Kids With Head Injuries May Be Prone to Depression
Study found they were more likely to be diagnosed with mood disorder, but reason for link is unclear
By Amy Norton
FRIDAY, Oct. 25 (HealthDay News) -- Children who've suffered a concussion or other head injury seem to have a much higher-than-average rate of depression, a new study finds.
Using data from a U.S. health survey, researchers found that children and teenagers who'd ever sustained a brain injury were much more likely to have ever been diagnosed with depression.
Overall, 15 percent had received that diagnosis, while the national prevalence was less than 4 percent, the investigators noted.
The finding does not prove that kids' head injuries caused the depression, said Keith Yeates, a pediatric neuropsychologist who was not involved in the study.
But there is a "well-documented" connection between brain injury, particularly more severe ones, and depression in adults, said Yeates, who heads pediatric psychology and neuropsychology at Nationwide Children's Hospital in Columbus, Ohio.
There have been some small studies of children, but the findings have been more mixed, according to Yeates. While this latest study doesn't prove cause-and-effect, it does support an association between brain injury and depression in kids, he said.
It's not clear why the link exists, Yeates noted. Even so, he said doctors should assess children for behavioral problems and mood symptoms, including depression and anxiety, as part of their follow-up after a head injury.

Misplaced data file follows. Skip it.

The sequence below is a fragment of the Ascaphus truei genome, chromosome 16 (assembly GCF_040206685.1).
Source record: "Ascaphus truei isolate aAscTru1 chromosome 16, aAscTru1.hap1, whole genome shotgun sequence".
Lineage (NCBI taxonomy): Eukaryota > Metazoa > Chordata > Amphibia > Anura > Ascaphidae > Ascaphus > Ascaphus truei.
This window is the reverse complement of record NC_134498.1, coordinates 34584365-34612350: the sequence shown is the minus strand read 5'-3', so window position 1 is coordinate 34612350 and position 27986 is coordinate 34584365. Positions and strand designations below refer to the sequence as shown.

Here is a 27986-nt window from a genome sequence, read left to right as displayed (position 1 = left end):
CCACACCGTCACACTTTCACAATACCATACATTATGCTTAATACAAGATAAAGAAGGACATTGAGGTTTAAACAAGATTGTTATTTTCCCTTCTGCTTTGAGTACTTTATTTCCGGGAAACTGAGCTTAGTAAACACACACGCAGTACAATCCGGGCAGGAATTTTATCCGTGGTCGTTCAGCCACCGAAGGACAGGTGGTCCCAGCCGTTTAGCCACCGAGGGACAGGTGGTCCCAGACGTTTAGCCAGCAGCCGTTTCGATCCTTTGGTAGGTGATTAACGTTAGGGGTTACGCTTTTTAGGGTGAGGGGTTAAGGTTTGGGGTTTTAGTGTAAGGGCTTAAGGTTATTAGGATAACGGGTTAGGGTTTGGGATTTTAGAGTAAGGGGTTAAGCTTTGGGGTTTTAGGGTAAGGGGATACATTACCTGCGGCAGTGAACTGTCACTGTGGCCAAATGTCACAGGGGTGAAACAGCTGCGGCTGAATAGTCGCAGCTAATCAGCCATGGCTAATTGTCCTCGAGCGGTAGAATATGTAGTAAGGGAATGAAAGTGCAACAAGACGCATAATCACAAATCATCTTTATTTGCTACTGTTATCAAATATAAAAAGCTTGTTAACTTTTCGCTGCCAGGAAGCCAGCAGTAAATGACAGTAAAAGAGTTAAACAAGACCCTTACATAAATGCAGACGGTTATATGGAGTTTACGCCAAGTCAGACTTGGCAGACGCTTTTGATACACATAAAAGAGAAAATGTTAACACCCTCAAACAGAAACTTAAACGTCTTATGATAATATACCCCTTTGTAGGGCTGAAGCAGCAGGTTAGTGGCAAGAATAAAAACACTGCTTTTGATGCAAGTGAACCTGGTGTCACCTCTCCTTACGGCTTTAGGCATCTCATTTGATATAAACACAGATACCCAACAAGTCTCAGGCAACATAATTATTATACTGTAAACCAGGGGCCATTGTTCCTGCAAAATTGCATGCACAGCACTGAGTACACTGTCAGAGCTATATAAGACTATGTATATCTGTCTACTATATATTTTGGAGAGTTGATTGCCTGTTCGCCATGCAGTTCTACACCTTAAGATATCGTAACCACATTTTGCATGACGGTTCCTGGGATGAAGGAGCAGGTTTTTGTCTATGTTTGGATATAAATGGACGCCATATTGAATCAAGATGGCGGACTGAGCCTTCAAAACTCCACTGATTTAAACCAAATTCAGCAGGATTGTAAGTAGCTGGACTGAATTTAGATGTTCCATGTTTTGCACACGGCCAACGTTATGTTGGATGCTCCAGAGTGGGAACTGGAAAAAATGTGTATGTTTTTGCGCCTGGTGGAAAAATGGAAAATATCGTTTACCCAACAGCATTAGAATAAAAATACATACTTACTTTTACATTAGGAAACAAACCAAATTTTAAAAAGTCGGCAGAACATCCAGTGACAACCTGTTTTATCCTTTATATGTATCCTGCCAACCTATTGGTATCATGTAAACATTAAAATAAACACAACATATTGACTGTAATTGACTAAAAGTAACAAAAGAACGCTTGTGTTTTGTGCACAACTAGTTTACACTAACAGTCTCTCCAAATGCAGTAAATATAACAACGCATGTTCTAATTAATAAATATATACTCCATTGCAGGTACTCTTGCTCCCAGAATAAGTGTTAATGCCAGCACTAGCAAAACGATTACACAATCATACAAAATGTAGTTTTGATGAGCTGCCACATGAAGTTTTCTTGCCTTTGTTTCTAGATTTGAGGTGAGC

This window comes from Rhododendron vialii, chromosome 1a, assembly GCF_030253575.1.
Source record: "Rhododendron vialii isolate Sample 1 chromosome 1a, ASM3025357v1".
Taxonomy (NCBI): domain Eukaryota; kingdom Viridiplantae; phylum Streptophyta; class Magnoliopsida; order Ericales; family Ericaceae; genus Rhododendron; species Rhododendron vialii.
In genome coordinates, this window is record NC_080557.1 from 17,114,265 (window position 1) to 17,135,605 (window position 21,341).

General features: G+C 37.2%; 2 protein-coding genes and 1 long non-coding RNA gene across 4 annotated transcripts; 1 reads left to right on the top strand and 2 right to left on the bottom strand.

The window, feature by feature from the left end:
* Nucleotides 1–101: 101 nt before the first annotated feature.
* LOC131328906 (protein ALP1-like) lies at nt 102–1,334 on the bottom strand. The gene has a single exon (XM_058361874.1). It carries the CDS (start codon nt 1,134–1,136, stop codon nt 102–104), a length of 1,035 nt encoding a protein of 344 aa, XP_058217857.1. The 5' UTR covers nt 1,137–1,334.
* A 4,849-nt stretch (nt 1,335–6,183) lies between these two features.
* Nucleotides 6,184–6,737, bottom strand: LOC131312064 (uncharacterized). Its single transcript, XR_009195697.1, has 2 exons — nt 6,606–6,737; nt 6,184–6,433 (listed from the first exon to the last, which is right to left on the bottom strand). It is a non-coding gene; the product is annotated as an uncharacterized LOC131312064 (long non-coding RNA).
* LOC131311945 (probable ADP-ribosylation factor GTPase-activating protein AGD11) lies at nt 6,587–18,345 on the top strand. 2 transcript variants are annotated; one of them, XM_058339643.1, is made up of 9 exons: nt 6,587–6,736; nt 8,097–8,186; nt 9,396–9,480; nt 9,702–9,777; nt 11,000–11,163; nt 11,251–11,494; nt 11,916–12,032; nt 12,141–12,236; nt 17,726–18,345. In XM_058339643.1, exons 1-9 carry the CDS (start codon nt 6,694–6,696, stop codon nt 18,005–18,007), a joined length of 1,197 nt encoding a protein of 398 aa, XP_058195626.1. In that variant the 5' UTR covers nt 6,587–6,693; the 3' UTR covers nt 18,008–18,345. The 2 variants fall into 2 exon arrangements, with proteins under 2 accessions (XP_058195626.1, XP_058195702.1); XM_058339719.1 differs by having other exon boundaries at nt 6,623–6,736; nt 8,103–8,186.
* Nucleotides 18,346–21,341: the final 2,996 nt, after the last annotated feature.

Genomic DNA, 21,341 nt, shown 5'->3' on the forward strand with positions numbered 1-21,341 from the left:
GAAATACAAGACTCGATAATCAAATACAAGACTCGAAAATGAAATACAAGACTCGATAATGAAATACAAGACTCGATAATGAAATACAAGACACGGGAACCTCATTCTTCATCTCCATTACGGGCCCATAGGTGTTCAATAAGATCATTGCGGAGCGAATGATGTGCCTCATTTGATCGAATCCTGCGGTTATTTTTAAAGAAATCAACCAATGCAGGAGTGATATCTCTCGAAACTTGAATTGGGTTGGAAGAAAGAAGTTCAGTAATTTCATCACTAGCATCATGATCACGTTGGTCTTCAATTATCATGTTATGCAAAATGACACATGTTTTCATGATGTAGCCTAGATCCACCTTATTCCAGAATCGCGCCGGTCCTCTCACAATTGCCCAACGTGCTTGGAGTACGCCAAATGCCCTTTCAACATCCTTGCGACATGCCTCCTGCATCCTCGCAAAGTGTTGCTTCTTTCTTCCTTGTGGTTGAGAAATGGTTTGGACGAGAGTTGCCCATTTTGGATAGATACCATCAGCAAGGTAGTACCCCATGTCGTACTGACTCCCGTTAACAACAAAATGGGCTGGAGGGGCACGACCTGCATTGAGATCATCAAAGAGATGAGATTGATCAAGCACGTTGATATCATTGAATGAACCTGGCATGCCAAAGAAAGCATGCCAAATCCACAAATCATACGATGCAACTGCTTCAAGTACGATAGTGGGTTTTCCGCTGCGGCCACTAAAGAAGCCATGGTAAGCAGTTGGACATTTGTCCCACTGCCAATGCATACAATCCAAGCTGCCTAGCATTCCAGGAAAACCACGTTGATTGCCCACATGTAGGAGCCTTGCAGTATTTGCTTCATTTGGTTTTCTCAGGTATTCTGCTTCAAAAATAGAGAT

Dr. Matthew Wylie, a pediatric emergency specialist who led the study, agreed. "It's helpful for pediatricians to recognize that there is this potential for depression, and to be attuned to it."
Wylie presented the findings Friday at the American Academy of Pediatrics national conference in Orlando, Fla.
The results are based on a 2007 nationally representative study covering nearly 82,000 children and teens younger than 18. Just over 2,000 parents said their child had ever been diagnosed with a "brain injury or concussion," and just over 3,100 said their child had ever been diagnosed with depression -- for a national rate of 3.7 percent.
Among kids with a past head injury, however, the rate of depression was about four times higher, at 15 percent, the investigators found.
The researchers then weighed other factors in children's depression risk, such as family income and mothers' mental health. In the end, kids with a history of head injury still had double the risk of depression as other kids.
The study had a number of limitations, both Wylie and Yeates pointed out.
One is that "brain injury" and "concussion" were lumped together into one question, Yeates noted. So it's not possible to tell whether kids who suffered mild concussions had the same depression risk as those with more serious brain injuries.
It's likely that more severe injuries would carry a greater risk, Wylie said. But that's a question for future studies, he added.